On 4 January 2019, the National People’s Congress published a draft amendment to the Patent Law (the “Amendment”). See the Chinese version here. The Amendment is open for public comments through February 3, 2019 via the NPC website.
China Law & Practice (ALM) published my article analyzing the provisions of the Amendment here. Unfortunately, it is behind a paywall. However, here is a redline of the changes in English.
Email me if you have any questions or if I or my firm, Dunlap, Bennett & Ludwig can assist you regarding Chinese IP!
I wanted to expand here on the article I recently published at CGTN. In that article, I pointed out that as of January 1, 2019, the Supreme People’s Court (“SPC”) enacted a national appellate court for civil and administrative IP cases. However, it is important to note that the new Intellectual Property Rights Court for Appeals (“IPRCA”) is not just an appellate court, as it can also serve as a trial court.
In addition to hearing appeals in cases concerning invention patents, utility model patents, design patents, new plant varieties, layout design of integrated circuits, know-how, computer programs, and antitrust, the new IPRCA can also hear “major” and “complicated” first instance civil and administrative cases, as well as other cases that the SPC considers should be tried before the IPRCA. Exactly what the SPC considers “major” and “complicated” is not clear. Further, there is a catch-all category including “[o]ther cases that the SPC considers should be tried before the IP Court.”
Until the new court has some cases under its belt and/or the SPC provides additional interpretations, on Dec. 28, 2018, the SPC issued the Provisions on Issues Concerning IP Tribunal (the “Provisions”) providing details regarding the IPRCA. See here for the Chinese version of the Provisions or here for a (quite imperfect) Google-translated English version. UPDATE: here is bilingual version.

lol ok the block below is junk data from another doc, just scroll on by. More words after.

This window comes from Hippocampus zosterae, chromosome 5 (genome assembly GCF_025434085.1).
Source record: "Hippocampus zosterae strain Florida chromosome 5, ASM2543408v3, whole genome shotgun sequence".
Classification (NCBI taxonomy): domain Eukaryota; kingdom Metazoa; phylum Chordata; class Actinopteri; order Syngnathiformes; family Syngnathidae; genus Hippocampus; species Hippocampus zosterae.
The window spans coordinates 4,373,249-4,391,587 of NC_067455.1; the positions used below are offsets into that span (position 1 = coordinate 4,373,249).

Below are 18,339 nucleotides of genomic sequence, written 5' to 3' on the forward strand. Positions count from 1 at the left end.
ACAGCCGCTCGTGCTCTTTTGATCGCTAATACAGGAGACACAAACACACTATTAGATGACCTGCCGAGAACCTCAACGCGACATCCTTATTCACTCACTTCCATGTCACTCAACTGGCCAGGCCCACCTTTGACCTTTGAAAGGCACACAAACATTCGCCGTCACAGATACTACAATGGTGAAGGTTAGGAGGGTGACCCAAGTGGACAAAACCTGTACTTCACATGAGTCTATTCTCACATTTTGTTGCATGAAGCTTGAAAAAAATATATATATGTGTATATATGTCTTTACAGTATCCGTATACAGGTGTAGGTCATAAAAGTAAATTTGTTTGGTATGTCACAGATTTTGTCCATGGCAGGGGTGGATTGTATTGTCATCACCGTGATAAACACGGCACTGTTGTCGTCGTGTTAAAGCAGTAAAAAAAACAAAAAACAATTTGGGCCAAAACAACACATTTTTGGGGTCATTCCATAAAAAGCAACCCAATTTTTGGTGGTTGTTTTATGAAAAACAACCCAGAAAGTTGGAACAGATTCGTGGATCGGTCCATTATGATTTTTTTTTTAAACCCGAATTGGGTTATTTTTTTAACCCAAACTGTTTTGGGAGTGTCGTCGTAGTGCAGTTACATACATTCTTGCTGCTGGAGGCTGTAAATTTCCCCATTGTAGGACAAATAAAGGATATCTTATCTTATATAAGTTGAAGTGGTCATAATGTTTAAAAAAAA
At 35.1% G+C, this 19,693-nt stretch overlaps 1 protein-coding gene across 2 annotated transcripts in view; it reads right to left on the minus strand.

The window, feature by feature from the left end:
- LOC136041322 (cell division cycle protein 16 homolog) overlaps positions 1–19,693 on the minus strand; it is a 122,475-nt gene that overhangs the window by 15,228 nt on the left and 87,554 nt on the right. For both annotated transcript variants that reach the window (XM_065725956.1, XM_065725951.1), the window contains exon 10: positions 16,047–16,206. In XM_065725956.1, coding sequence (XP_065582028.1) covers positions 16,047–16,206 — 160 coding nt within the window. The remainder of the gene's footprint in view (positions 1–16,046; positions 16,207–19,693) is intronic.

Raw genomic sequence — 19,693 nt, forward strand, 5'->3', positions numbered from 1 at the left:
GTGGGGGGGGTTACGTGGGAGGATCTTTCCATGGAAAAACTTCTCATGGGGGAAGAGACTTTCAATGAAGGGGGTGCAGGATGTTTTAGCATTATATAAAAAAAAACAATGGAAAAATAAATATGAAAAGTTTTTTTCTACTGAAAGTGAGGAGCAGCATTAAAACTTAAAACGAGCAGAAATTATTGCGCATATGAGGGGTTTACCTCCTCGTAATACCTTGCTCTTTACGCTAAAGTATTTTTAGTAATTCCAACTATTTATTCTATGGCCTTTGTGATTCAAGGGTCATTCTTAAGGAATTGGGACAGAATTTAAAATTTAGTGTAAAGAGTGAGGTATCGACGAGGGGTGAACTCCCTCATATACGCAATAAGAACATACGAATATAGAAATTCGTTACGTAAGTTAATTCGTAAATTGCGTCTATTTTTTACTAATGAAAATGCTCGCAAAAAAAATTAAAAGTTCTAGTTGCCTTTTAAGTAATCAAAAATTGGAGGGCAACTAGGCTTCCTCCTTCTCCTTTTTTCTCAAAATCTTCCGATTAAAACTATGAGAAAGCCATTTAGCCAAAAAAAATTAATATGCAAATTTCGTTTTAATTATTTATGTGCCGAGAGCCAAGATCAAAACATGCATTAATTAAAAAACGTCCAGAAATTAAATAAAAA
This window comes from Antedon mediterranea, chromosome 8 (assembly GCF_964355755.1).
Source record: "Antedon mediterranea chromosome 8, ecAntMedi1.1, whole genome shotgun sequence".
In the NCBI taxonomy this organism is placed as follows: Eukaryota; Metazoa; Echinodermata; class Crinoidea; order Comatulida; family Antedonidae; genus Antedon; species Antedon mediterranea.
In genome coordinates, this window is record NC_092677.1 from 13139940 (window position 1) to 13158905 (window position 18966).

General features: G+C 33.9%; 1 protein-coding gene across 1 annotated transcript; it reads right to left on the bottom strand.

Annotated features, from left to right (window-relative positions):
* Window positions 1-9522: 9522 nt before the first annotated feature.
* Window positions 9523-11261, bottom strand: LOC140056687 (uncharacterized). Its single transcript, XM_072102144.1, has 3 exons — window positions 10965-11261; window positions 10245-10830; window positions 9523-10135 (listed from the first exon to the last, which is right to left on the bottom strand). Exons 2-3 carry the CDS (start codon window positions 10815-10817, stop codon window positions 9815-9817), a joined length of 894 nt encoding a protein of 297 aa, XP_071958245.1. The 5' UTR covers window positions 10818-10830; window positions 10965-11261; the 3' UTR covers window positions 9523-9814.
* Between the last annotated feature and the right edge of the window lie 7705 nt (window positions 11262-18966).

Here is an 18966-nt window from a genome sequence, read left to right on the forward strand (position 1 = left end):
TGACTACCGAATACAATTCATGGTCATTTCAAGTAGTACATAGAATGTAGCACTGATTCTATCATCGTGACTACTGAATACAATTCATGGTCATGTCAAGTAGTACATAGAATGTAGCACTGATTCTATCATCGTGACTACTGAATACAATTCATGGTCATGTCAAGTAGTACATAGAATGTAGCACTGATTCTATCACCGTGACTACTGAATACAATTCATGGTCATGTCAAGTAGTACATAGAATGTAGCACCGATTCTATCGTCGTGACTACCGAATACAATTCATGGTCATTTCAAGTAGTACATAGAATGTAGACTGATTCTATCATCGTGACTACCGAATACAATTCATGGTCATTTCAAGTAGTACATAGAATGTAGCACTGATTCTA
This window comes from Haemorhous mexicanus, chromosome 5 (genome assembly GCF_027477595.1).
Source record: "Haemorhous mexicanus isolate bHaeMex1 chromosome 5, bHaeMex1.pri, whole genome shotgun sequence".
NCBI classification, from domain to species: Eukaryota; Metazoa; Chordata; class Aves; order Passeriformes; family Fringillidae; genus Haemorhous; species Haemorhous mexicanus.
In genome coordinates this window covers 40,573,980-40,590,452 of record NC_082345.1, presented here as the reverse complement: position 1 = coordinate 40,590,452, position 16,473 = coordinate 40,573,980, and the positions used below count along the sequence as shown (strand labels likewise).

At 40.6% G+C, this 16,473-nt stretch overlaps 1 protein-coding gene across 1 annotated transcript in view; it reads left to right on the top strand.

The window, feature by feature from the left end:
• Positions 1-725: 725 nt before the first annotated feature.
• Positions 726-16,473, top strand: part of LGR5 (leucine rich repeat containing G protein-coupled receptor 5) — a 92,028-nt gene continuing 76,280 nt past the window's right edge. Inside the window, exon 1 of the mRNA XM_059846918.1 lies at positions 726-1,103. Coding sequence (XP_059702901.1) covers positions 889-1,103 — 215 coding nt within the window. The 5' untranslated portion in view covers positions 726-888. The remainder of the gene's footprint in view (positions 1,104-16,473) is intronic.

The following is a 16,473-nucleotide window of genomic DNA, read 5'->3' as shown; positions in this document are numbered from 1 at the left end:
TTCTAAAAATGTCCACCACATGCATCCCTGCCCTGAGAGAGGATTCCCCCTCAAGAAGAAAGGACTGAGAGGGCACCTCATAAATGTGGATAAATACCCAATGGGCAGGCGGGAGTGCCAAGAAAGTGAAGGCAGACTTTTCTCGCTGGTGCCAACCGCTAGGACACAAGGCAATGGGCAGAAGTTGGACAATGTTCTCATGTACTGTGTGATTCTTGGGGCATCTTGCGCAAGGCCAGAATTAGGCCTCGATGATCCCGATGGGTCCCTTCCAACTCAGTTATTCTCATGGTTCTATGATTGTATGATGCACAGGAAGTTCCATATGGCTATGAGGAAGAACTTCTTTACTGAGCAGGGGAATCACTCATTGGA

Article 2 of the Provisions states that the IPRCA shall have jurisdiction over the following:
Other than jurisdictional issues, the Provisions also provide some additional details. For example, Article 4 provides for electronic service and disclosure (hallelujah!). Article 5 allows for electronic and online evidence exchanges, pre-trial meetings, and other court functions to maximize efficiency (again, wonderful!). Article 6 states that the IP Court may, if needed, travel to the location of the original trial or case. Article 8 states that case filing information may be inquired through the electronic litigation platform and the China Trial Process Information Open Network. Although this seems to anticipate a structure not in existence yet, it is certainly cause for excitement because one of the most limiting features of Chinese litigation is the lack of a full electronic case management system.
I will continue to provide updates as we learn more about the new IP Court. For now, I am a huge fan and see this as a real game-changer. I look forward to finding out for what cases the new court will act as a trial court, and what resources will be available to ensure that the new organizational structure does not create a paralyzing bottleneck in an already-overloaded system.
See my latest article on China’s new IP Appellate Court published by the China Global Television Network, the English-language news channel of the State-owned China Global Television Network group:
This will be a short post, as I just wanted to point out that the Supreme People’s Court very recently granted InterDigital’s petition for a retrial in a case involving royalties to be paid by Huawei. The high court’s ruling overturns a decision by the Guangdong Province High Court decision that certain InterDigital Chinese patents should not exceed 0.019 percent of the actual sales price of each Huawei product.
I will try to get the raw data shortly, but the English-language report saying this is here: https://news.bloomberglaw.com/ip-law/interdigital-granted-huawei-patent-case-retrial-by-china-spc
This is a big deal, as it will make it nearly impossible for Chinese and other companies to cite IDC v. Huawei for the purpose of supporting a 0.02% royalty rate. Indeed, Chinese damages law is quickly evolving to catch up with the rest of the progressive patent law and procedure we continue to see coming out of China. This is great news for innovation, for China, and for the innovators worldwide.